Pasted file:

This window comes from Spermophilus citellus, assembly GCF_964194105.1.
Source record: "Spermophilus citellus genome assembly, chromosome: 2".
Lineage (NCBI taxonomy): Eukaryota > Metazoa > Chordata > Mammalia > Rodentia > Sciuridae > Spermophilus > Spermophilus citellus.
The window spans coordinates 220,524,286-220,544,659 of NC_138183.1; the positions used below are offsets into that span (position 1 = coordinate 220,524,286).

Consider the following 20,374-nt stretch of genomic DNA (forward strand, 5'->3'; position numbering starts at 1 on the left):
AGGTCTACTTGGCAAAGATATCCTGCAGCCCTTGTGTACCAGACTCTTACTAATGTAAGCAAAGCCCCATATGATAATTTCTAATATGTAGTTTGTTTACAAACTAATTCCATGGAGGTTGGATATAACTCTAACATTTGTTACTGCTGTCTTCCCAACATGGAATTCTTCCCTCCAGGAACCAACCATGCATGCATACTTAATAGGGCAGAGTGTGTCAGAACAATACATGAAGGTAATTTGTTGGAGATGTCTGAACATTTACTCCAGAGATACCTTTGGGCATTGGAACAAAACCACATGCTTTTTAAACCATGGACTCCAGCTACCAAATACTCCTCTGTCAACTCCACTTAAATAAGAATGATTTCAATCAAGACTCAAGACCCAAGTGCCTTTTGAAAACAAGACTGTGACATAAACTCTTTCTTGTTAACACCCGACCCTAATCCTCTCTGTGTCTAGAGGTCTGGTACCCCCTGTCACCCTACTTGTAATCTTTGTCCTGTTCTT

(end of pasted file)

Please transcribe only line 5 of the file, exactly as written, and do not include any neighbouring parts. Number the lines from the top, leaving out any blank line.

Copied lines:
Consider the following 20,374-nt stretch of genomic DNA (forward strand, 5'->3'; position numbering starts at 1 on the left):